HMGB1, an alarmin promoting HIV dissemination and latency in dendritic cells.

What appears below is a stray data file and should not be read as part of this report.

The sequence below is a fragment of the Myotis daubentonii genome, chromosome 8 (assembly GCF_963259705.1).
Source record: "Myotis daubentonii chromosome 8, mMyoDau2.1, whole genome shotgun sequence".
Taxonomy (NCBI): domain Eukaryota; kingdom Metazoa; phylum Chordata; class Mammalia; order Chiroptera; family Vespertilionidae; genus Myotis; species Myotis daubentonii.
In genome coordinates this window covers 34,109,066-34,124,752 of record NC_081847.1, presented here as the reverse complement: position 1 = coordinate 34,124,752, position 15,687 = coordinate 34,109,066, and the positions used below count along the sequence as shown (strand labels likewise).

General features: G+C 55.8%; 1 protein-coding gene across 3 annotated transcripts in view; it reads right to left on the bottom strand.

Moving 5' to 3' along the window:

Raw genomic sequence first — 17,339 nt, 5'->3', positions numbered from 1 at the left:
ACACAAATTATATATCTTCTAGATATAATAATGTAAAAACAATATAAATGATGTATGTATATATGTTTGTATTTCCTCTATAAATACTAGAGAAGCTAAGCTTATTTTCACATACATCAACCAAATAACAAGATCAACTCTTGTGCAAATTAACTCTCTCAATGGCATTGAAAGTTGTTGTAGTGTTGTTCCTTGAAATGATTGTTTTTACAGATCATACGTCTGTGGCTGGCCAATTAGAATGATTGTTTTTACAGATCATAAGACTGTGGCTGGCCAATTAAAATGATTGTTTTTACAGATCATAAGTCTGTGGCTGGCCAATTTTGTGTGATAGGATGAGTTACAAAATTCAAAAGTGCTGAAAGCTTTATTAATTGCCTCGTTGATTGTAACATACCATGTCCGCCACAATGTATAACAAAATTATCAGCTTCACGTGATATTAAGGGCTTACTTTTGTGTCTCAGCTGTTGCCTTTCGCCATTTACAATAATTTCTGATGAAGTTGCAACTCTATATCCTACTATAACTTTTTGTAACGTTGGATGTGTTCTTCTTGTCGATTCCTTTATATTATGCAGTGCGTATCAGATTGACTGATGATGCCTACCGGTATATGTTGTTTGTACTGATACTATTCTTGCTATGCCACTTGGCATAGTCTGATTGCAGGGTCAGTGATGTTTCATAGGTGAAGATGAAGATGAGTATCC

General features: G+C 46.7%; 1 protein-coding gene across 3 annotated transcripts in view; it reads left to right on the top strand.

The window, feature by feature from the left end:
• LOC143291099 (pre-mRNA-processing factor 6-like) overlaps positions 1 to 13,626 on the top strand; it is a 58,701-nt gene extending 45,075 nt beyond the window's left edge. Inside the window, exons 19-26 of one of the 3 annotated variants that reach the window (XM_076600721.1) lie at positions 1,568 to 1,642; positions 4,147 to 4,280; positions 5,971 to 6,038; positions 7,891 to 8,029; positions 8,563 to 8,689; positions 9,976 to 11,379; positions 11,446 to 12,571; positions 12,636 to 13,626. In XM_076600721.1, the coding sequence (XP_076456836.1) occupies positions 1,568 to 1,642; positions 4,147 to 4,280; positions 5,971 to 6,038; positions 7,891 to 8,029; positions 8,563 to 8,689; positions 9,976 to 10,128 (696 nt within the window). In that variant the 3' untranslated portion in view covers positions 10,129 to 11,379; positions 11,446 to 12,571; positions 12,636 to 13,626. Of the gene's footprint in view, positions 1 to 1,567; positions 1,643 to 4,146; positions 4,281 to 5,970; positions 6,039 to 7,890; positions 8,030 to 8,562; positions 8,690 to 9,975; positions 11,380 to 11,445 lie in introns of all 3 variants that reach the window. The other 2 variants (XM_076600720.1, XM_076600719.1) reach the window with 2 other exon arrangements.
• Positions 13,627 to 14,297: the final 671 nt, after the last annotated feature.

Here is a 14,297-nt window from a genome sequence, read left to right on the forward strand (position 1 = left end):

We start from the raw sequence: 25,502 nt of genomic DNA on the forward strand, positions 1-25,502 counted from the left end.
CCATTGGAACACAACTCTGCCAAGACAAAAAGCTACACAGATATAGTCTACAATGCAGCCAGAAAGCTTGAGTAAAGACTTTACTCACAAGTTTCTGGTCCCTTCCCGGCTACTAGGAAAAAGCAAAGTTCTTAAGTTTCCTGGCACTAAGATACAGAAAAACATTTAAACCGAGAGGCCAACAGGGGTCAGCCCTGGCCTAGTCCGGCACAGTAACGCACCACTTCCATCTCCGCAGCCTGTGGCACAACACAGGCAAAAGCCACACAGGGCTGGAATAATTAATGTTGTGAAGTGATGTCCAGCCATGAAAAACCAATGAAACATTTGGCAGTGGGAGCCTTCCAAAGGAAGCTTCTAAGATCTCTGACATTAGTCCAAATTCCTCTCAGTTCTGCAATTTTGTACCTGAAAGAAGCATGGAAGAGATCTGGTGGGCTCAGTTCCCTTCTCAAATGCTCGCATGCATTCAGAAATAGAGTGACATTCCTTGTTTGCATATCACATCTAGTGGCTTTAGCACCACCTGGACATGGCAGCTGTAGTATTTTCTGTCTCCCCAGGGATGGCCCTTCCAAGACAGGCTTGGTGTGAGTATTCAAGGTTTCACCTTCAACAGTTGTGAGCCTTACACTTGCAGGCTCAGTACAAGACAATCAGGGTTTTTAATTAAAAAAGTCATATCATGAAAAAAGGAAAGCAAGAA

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Dendritic cells (DCs) initiate immune responses by transporting antigens and migrating to lymphoid tissues to initiate T-cell responses. DCs are located in the mucosal surfaces that are involved in human immunodeficiency virus (HIV) transmission and they are probably among the earliest targets of HIV-1 infection. DCs have an important role in viral transmission and dissemination, and HIV-1 has evolved different strategies to evade DC antiviral activity. High mobility group box 1 (HMGB1) is a DNA-binding nuclear protein that can act as an alarmin, a danger signal to alert the innate immune system for the initiation of host defense. It is the prototypic damage-associated molecular pattern molecule, and it can be secreted by innate cells, including DCs and natural killer (NK) cells. The fate of DCs is dependent on a cognate interaction with NK cells, which involves HMGB1 expressed at NK-DC synapse. HMGB1 is essential for DC maturation, migration to lymphoid tissues and functional type-1 polarization of naïve T cells. This review highlights the latest advances in our understanding of the impact of HIV on the interactions between HMGB1 and DCs, focusing on the mechanisms of HMGB1-dependent viral dissemination and persistence in DCs, and discussing the consequences on antiviral innate immunity, immune activation and HIV pathogenesis.